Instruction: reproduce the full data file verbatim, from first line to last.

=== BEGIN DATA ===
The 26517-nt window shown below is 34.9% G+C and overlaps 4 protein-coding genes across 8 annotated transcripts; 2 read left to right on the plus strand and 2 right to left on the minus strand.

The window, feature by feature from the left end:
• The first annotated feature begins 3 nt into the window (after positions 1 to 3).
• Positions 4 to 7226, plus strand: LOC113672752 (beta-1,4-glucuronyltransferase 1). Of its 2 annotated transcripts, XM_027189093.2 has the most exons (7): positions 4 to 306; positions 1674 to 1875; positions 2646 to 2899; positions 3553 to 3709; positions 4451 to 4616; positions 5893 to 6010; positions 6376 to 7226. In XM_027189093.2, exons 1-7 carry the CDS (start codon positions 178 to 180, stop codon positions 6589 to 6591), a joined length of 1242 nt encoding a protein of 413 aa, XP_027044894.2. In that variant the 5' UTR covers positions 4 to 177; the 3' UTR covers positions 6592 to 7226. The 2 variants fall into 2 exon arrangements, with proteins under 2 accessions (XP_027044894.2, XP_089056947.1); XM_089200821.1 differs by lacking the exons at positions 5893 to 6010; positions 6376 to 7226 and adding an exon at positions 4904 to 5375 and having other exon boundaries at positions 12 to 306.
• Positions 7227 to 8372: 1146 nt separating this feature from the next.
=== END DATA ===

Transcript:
The 26517-nt window shown below is 34.9% G+C and overlaps 4 protein-coding genes across 8 annotated transcripts; 2 read left to right on the plus strand and 2 right to left on the minus strand.

The window, feature by feature from the left end:
• The first annotated feature begins 3 nt into the window (after positions 1 to 3).
• Positions 4 to 7226, plus strand: LOC113672752 (beta-1,4-glucuronyltransferase 1). Of its 2 annotated transcripts, XM_027189093.2 has the most exons (7): positions 4 to 306; positions 1674 to 1875; positions 2646 to 2899; positions 3553 to 3709; positions 4451 to 4616; positions 5893 to 6010; positions 6376 to 7226. In XM_027189093.2, exons 1-7 carry the CDS (start codon positions 178 to 180, stop codon positions 6589 to 6591), a joined length of 1242 nt encoding a protein of 413 aa, XP_027044894.2. In that variant the 5' UTR covers positions 4 to 177; the 3' UTR covers positions 6592 to 7226. The 2 variants fall into 2 exon arrangements, with proteins under 2 accessions (XP_027044894.2, XP_089056947.1); XM_089200821.1 differs by lacking the exons at positions 5893 to 6010; positions 6376 to 7226 and adding an exon at positions 4904 to 5375 and having other exon boundaries at positions 12 to 306.
• Positions 7227 to 8372: 1146 nt separating this feature from the next.